The bus journey from Vientiane to Da Nang was incredibly long but not as uncomfortable as expected. After hanging around the bus station, we left a few hours later than expected. Arriving a the border around 4am we had to wait until it opened around 7.30am. After more waiting and standing in line for a while we left Laos and got stopped again about 1km further down the road at the Vietnamese checkpoint. It was fairly chaotic there and after filling out various forms we handed our passports over to be checked by immigration. There was some problem scanning Nuria's passport and she was escorted to a room behind the building. Of course I didn't know what was happening and just had to wait. After some intense questioning, it became clear that they knew a lot about Barcelona FC and the tone became more amicable and she was allowed to go. Shortly afterwards though our bags were removed from the bus and thoroughly searched. Eventually we were allowed to enter Vietnam more than 6 hours after arriving at the border. The journey continued and we arrived in Da Nang in the early evening. The place was totally non touristic and we stayed in one of the dirtiest hotels yet. The city didn't appeal to us much, but was a good insight into life in Vietnam. The next morning we visited the museum with the most Cham artefacts on display from that era. After walking around the city all afternoon it was time to depart for a nicer location: Hoi An, a small town about 1h south and near the beach.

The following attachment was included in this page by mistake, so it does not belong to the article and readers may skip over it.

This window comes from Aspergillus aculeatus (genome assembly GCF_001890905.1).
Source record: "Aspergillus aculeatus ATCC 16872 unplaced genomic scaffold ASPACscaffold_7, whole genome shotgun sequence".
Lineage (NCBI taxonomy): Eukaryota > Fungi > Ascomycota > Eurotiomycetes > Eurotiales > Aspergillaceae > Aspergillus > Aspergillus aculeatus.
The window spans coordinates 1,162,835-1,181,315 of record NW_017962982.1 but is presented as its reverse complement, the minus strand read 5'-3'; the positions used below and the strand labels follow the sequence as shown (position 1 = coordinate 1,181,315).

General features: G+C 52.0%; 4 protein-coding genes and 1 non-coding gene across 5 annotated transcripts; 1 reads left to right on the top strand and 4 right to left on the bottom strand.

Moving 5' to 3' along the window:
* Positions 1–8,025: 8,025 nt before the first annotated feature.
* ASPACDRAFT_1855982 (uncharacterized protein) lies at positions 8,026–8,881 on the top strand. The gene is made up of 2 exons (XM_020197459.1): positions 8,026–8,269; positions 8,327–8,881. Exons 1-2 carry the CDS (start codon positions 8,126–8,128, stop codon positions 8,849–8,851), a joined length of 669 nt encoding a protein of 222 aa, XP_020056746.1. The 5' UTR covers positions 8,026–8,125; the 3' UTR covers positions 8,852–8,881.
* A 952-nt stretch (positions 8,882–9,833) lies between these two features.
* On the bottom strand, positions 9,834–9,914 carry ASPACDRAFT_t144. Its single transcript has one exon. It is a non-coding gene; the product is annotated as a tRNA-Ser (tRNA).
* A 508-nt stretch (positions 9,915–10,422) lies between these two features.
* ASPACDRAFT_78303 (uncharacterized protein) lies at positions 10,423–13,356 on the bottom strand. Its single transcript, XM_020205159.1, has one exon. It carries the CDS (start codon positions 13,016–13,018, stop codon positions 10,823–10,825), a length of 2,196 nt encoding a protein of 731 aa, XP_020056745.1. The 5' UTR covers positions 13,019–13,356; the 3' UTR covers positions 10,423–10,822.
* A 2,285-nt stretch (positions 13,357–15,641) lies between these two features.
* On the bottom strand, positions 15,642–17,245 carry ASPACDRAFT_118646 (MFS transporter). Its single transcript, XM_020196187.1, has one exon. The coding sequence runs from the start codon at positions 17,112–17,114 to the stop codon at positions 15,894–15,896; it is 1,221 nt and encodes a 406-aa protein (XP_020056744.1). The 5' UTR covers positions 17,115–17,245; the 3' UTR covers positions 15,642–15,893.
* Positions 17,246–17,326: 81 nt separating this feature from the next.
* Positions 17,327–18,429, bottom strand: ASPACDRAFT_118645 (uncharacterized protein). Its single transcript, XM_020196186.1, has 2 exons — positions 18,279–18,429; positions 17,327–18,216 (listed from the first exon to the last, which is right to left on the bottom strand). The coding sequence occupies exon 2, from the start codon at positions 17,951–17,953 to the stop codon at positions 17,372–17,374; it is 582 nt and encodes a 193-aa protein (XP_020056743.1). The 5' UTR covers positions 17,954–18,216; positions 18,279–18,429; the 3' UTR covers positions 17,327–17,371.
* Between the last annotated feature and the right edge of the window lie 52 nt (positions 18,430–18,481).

We checked into a nice hotel near the old town and spent a few days relaxing. Hoi An is famous for it's tailors and getting good quality clothes made as a fraction of European prices. I got measured up for a suit and shirts, picked the material I wanted and came back to collect the clothes about 6 hours later. A perfect fit! Nuria got shoes made to order, another bargain. The next day I signed up to do the last diving of this trip. A day tour out to the beautiful Cham islands where I completed 2 dives of over 1h each. We had lunch on a lovely white sand beach and chilled out in hammocks between dives. Nuria spent the day at a traditional handicraft village and then shopping and cycling around the town. We also spent an afternoon on the beautiful beach of Cua Dai. The heat was intense and there was no respite by jumping in the water, which must have been over 30 degrees. A really nice place and only half an hour away by bicycle. The final morning was spent lazing about as the whole town was experiencing a power cut. No air con, no fans, no ATM's, no internet...nothing. We left after lunch and took a bus 3 hours north to Hue, near the former demilitarised zone that divided north and south Vietnam during the American war.